Letter from William Henry Seward to Frances Miller Seward, August 17, 1833

  • Posted on: 10 March 2016
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Letter from William Henry Seward to Frances Miller Seward, August 17, 1833



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Letter from William Henry Seward to Frances Miller Seward, August 17, 1833

action: sent

sender: William Seward
Birth: 1801-05-16  Death: 1872-10-10

location: Geneva, Switzerland

receiver: Frances Seward
Birth: 1805-09-24  Death: 1865-06-21

location: Auburn, NY

transcription: kle 

revision: crb 2015-05-20


Page 1

Geneva Saturday 17th, August. My dear Frances, The time drags heavily while we are waiting for the day of departure for Paris
and constantly vexed by the uncertainty concerning our trunk left at Darmstadt. On monday morning we shall set out
for Paris leaving directions for the trunk to be forwarded to that place if it ever arrive here. We have taken all the
measures in our power to reclaim it. For relief from the ennui
A feeling of weariness and disgust; tedium; listlessness •
which otherwise would annoy me my thoughts turn to you and
the constant subject is what are you doing, how are you enjoying yourself and how are the little boys? Alas except in my dreams
[ I ]


receive no answer to these inquiries and when the morning comes I experience the mockery of my feelings. From all
oppressive inquietude I will seek my retreat in continuing my journal.
On Tuesday morning (July 31) after much deliberation
[ we ]


concluded to continue our journey through Germany to Switzerland in the Diligence notwithstanding the exaction of an
enormous charge for our baggage the charge being about one quarter as much for luggage as for our places in the
Diligence. I therefore took places in the Coach which was to leave Darmstadt at 11 O. Clock at night for Basle. All
being as we supposed now well arranged we spent the forenoon
The former part of the day, from the morning to the noon •
in writing letters and looking at whatever was
remarkable in the town. But when I went to the office to leave letters for you the Clock told me that I must leave
one of our trunks to be forwarded by the Packwagen which follows the Diligence. Here was new trouble. Again
this course I remonstrated, I begged, I protested but all was unavailing. I should certainly have been indignant
had it not appeared from the manner of the Clerk that he wished not to give us unnecessary trouble and delay.
I could not reconcile with this appearance of good intention this new vexation. He explained to me through the inter
vention of the French waiter that our trunk would follow us 12 hours after our departure and that in 24 hours as I un
derstood him after our arrival at Basle it would be there. Still we could not by any means consent to leave a
part of our luggage to follow us 180 miles by another conveyance. I certainly was vexed beyond all patience. I deman
ded whether there was either an American or Englishman in the City and being directed to a Mr Walker I made
all haste to consult with him, he was an Englishman. From him I learned that the Diligence instead of being as
we had supposed the property of individuals belonged to the Government of Prussia and was a state establishment
that the officers with whom I transacted business were public agents, that the whole affair was regulated ac
cording to established laws, and that the conduct of the Clerks at the Bureau was strictly according to the
regulations, that from their demands and directions there was never any exception made. He assured with us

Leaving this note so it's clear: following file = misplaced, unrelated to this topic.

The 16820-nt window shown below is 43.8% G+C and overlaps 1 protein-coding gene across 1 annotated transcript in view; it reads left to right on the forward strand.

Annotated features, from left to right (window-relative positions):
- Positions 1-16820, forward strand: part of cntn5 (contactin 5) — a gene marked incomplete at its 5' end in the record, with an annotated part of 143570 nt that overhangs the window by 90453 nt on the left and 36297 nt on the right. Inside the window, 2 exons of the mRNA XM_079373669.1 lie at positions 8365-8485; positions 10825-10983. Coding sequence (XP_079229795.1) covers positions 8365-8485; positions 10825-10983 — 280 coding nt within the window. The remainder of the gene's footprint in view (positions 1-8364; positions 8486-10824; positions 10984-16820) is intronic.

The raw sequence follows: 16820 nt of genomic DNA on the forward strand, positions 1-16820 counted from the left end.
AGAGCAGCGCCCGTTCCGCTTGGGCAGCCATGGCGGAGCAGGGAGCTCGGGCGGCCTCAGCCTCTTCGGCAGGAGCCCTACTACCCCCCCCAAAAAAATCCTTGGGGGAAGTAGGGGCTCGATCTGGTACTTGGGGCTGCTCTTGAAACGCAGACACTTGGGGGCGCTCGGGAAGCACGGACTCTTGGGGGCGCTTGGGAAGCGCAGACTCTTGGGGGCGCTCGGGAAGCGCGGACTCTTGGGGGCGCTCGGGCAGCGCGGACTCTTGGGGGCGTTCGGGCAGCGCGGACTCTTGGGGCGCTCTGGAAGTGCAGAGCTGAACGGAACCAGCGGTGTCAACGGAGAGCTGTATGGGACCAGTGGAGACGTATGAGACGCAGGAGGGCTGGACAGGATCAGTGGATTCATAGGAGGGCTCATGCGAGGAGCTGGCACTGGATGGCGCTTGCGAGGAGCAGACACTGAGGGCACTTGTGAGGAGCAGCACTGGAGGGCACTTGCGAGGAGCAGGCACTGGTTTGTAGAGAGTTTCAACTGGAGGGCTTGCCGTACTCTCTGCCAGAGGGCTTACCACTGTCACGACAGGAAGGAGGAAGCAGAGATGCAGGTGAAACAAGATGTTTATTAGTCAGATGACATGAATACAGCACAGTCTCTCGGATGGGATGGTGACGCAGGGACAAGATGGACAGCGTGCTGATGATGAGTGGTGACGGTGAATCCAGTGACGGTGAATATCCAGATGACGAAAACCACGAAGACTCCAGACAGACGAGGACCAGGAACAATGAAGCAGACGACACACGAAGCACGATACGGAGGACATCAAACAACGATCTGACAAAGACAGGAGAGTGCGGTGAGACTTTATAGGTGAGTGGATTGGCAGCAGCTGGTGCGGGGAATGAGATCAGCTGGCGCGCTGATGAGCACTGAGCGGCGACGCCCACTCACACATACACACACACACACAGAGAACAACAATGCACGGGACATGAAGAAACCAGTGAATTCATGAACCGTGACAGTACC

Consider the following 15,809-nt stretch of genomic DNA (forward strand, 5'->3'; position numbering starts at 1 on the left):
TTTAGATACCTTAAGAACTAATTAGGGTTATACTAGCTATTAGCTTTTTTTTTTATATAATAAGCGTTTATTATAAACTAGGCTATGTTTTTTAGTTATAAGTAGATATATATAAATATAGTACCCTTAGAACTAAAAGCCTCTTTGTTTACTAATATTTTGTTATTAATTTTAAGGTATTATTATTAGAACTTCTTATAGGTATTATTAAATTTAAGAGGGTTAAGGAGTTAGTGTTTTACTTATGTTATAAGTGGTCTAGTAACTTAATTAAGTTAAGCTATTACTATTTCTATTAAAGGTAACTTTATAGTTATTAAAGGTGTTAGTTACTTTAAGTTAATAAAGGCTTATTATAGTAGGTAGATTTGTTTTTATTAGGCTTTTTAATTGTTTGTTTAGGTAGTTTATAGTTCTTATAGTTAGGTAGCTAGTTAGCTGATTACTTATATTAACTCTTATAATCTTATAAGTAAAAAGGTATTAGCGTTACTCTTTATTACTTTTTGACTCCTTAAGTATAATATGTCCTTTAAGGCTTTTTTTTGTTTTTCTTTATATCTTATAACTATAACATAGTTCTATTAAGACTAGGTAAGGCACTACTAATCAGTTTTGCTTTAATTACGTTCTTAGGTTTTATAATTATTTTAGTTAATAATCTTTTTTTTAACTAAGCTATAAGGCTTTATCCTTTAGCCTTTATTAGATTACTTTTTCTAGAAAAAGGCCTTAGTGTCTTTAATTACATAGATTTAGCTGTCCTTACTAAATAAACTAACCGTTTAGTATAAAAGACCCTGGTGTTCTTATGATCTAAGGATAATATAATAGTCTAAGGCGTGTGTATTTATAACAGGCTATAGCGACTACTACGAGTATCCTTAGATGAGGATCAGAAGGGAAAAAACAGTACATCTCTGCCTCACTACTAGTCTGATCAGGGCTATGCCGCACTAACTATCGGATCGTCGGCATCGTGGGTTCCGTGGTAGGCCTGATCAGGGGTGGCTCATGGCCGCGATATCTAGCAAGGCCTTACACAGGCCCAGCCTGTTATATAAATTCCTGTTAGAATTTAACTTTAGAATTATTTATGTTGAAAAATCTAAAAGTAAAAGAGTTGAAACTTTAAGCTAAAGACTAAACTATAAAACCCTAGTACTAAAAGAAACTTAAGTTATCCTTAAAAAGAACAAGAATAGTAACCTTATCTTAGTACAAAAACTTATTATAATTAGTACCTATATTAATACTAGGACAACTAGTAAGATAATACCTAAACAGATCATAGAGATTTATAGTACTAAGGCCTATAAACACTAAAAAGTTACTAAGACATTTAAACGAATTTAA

I might rest satisfied my trunk would arrive at Basle at the time stated, and relieved me of all anxiety by
saying that there was nothing different in my case from what happens every day to others and an instance was
never known of the failure of the Department to deliver baggage received for that purpose. With these assurances
we were content. We took from our trunks fortunately all our linen and woolen clothes of greater value, and
putting into that which we were to leave my books maps plates, our extra flannel shoes boots stockings so
we delivered it at the Diligence office with instructions to forward it to Basle there to rest until demanded.
I doubt not that the size of the trunks would have escaped notice and all would have been well had it not been
for our unfortunate attempt to bargain with the bureau concerning the transportation of them.
Darmstadt, is situate a few miles East of the Rhine and is the residence of the Grand Duke of Hesse Darmstadt one of
the petty German Princes. It contains about 15,000 inhabitants, has broad streets well built in the modern style
and ornamented with shade trees, public walks gardens and fountains. It appears to have no commerce
and exhibits and air of a town occupied only by rich and independent citizens. The Castle of the Grand Duke is a
great establishment but I did not enter it. There is a Museum and a Theatre both of which were closed. We found in the
town little to interest our curiosity. At 11 O. Clock in the night eve, took our departure. A few miles brought us to the little village of Eberstadt where I was content to be shown the direction of the old ruins of the Castle of the Frankenstein said
to have been one of the finest ancient Chateaux in Germany. This castle commanded the entrance onto the plain upon
which Darmstadt is built. Our road now laid through what is called the Valley of the Bergstrasse passing through
the silent dark streets of Zwingenbergh Auerbach Benscheim, Heppenheim (celebrated for its wines) Lauterbach
Oberlauterbach Heimbach Sulzbach and Neunheim. It is believed that the valley of Bergstrasse was once a great
Lake which in process of time came to be drained by the Rhine. The part of the Country through which we now passed
as well as the whole of our journey to Switzerland along the Rhine and in the edge of the black forest is the scene
of the thousand German tales of terror which we have so often read in America. I could easily comprehend
how superstitious belief in the interference of supernatural beings should assume that peculiarly mysterious terror